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One bridge links three major cities – Hikvision increase passing efficiency on the Hong Kong-Zhuhai-Macao Bridge

 

The three most famous bay area cities in the world have one thing in common: They all have at least one well-known bridge of their own.

  • The San Francisco Bay Area boasts the Golden Gate and San Francisco-Oakland Bay Bridges.
  • New York is home to the Verrazano-Narrows and Brooklyn Bridges.
  • And Tokyo has the Great Seto Bridge and the Tokyo Gate Bridge.

 

And now, the Guangdong-Hong Kong-Macao Greater Bay Area opens the world’s longest sea bridge in China, which is 55km connecting Hong Kong (Special Administrative Region), Macau (Special Administrative Region) and Mainland China and cutting travel time from 3 hours to 30 mins. Designed to withstand earthquakes and typhoons, it was built using 400,000 tonnes of steel, enough to build 60 Eiffel Towers. The functions of the Bridge are to meet the demand of passenger and freight land transport among Hong Kong, the Mainland (particularly the region of Pearl River West) and Macao, to establish a new land transport link between the east and west banks of the Pearl River, and to enhance the economic and sustainable development of the three places.

 

 

Oct 24th, at 9 am local time, the Hong Kong-Zhuhai-Macao Bridge officially began operations. Sea ports in Zhuhai, Hong Kong and Macao operate 24/7 for traffic.

 

What we are going to introduce, is one of the significant auxiliary facilities for the construction of the Hong Kong-Zhuhai-Macao Bridge system project, supported by Hikvision – the vehicle monitoring and inspection system. It is one of the most pivotal support systems of the project, which applied license plate recognition technology, intelligent information collection system, and the under-vehicle security system.

 

 

License Plate Recognition: Handles even a large volume of vehicles easily.

Usually, the license plate information is collected using high-resolution video cameras for snapshots and recognition. The traffic on the Hong Kong-Zhuhai-Macao Bridge includes vehicles from Mainland China, Hong Kong and Macao. This means that the video cameras have to support high-precision recognition of the license plates from all these three regions.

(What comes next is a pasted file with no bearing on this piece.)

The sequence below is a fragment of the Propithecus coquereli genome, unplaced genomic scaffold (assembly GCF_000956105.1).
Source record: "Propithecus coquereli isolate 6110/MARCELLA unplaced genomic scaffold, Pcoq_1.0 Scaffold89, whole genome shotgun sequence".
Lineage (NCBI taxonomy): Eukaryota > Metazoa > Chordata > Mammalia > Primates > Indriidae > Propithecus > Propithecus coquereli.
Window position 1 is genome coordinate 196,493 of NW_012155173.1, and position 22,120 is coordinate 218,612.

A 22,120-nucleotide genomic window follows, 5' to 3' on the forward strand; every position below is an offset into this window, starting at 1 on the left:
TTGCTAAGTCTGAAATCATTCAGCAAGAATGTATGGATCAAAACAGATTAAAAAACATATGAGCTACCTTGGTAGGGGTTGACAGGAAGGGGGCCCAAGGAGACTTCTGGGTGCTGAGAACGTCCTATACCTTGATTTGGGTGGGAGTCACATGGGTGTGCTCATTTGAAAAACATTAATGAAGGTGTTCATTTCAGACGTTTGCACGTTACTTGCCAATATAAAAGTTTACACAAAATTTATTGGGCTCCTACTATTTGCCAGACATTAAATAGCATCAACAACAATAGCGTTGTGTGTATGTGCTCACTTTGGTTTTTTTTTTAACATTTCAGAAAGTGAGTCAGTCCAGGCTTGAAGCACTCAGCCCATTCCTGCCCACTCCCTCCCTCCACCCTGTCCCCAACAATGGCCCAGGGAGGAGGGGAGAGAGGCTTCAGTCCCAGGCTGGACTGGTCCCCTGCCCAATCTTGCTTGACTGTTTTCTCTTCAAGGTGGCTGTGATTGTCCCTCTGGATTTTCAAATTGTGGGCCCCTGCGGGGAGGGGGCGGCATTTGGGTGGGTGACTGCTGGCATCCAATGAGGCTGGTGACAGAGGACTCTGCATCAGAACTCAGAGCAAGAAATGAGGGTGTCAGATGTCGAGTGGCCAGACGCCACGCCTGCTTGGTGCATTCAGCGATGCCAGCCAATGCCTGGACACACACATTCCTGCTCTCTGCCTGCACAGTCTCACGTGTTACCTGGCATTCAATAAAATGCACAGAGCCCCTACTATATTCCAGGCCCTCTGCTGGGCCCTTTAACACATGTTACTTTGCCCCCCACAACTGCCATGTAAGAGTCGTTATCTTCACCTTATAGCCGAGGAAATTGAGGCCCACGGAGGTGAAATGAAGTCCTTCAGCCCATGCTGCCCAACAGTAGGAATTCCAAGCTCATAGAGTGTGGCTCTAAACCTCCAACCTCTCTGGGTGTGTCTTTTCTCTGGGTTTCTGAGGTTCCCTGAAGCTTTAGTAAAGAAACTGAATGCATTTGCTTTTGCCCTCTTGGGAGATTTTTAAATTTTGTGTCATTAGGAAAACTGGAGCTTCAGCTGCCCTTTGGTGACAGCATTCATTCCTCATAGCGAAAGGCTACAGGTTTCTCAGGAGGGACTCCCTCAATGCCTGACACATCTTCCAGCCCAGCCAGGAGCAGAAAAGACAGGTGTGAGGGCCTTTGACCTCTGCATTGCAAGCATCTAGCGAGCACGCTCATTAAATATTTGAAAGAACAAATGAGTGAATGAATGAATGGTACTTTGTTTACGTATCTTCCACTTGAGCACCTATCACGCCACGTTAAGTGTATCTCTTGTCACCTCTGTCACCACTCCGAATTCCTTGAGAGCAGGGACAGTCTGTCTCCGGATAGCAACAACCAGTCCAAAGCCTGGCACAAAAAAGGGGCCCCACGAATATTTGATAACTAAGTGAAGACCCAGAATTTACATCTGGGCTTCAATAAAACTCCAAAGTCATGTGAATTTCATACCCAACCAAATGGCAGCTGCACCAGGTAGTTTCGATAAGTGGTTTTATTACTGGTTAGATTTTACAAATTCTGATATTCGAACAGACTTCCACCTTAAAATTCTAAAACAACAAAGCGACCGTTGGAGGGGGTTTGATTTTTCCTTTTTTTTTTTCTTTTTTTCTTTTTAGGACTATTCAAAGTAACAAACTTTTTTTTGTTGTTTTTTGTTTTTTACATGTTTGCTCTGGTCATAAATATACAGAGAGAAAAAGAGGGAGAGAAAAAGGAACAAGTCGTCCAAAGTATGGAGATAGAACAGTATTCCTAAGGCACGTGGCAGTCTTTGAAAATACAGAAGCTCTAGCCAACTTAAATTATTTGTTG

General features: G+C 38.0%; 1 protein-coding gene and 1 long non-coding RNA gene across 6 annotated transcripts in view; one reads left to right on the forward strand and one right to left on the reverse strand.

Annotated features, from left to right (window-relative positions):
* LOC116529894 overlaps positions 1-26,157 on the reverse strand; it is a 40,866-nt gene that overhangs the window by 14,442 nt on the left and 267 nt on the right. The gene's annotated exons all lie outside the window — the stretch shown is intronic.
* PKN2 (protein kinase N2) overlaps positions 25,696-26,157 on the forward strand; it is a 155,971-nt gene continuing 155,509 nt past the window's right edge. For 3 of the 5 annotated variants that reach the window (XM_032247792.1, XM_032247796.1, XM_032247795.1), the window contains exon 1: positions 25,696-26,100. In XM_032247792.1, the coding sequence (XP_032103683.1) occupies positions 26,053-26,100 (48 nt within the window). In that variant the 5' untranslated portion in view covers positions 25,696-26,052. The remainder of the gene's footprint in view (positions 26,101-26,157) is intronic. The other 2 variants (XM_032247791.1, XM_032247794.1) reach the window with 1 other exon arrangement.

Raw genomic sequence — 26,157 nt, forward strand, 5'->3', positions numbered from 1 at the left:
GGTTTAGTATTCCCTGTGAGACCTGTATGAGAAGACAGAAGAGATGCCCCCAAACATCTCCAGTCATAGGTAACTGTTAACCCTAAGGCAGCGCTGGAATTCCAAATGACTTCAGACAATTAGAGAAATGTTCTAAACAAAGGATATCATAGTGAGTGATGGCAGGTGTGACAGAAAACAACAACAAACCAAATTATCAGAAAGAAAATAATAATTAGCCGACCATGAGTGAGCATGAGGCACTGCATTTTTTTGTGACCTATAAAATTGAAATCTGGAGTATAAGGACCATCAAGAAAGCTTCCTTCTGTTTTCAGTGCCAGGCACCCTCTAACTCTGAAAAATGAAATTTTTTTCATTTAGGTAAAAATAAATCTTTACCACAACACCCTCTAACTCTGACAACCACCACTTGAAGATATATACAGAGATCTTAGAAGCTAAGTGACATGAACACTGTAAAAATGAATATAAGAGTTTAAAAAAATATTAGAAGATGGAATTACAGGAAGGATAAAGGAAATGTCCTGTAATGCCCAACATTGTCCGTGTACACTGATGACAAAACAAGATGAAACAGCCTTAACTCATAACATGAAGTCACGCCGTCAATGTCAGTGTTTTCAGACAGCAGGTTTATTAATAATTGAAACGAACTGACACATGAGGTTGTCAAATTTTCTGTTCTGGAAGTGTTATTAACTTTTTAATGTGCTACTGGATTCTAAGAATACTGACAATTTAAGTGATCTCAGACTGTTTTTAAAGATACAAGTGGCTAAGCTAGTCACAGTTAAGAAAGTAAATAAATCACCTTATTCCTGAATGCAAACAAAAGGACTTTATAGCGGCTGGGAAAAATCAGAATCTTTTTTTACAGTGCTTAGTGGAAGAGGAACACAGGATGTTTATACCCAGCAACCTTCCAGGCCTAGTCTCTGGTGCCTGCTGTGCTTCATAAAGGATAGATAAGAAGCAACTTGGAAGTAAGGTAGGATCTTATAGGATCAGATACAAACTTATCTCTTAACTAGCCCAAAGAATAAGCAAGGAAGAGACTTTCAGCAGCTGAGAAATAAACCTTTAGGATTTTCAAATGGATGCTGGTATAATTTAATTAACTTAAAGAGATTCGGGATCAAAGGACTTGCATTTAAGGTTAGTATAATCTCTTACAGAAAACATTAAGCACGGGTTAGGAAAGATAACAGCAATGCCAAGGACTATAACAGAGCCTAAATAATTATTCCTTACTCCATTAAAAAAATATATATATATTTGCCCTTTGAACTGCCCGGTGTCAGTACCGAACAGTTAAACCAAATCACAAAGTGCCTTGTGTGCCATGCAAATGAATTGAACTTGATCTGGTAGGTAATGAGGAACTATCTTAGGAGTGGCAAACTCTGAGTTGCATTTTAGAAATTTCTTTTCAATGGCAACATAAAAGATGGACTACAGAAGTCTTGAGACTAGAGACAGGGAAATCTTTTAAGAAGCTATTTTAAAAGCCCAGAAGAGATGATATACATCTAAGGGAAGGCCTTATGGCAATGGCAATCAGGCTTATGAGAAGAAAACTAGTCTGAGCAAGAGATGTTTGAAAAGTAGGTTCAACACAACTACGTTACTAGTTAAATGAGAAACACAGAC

After years spent accumulating experience and optimizing technologies, the recognition algorithm for the license plates from Mainland China has grown relatively mature. However, as the license plate systems in Hong Kong and Macao are different from that in Mainland China, the recognition success rate has been suffering for some time.


  
Aiming to reestablish effective plate recognition and maintain security, Hikvision set up an algorithm task force. In the recent six months, Hikvision provided hardware to support the operation of the new algorithm and conducted an on-site simulation test using a sample of more than 30 thousand passing vehicles.

 

The recognition success rates of the improved video camera on license plates from Hong Kong and Macao, as well as the cross-region license plates (where both sets of plates must be recognized correctly), have reached and even surpassed the design benchmarks.

 

 

Intelligent Information Collection System: Getting travelers passed faster.

Considering the different types of vehicles that will pass through the Hong Kong-Zhuhai-Macao Bridge (drivers sit on the left in Mainland China, for example, but on the right Hong Kong and Macao), Hikvision has customized the functions of the system, so that it can flexibly switch among various cameras to provide images with the best angle of view.

 

Hikvision cameras with intelligent capabilities complete intelligent information sensing quickly and easily. In this way, not only is the drivers' identity verification process shortened, but also more efficient for data management. Moreover, large parts of the verification process that traditionally relied solely on manpower can be eliminated as well.

 

The Under-Vehicle Security System: Now faster and safer.

One of the most crucial parts of inspection is determining whether people or contraband are concealed underneath a vehicle. Relying solely on inspectors searching manually would take too much time and effort, holding up traffic and the whole inspection process. Additionall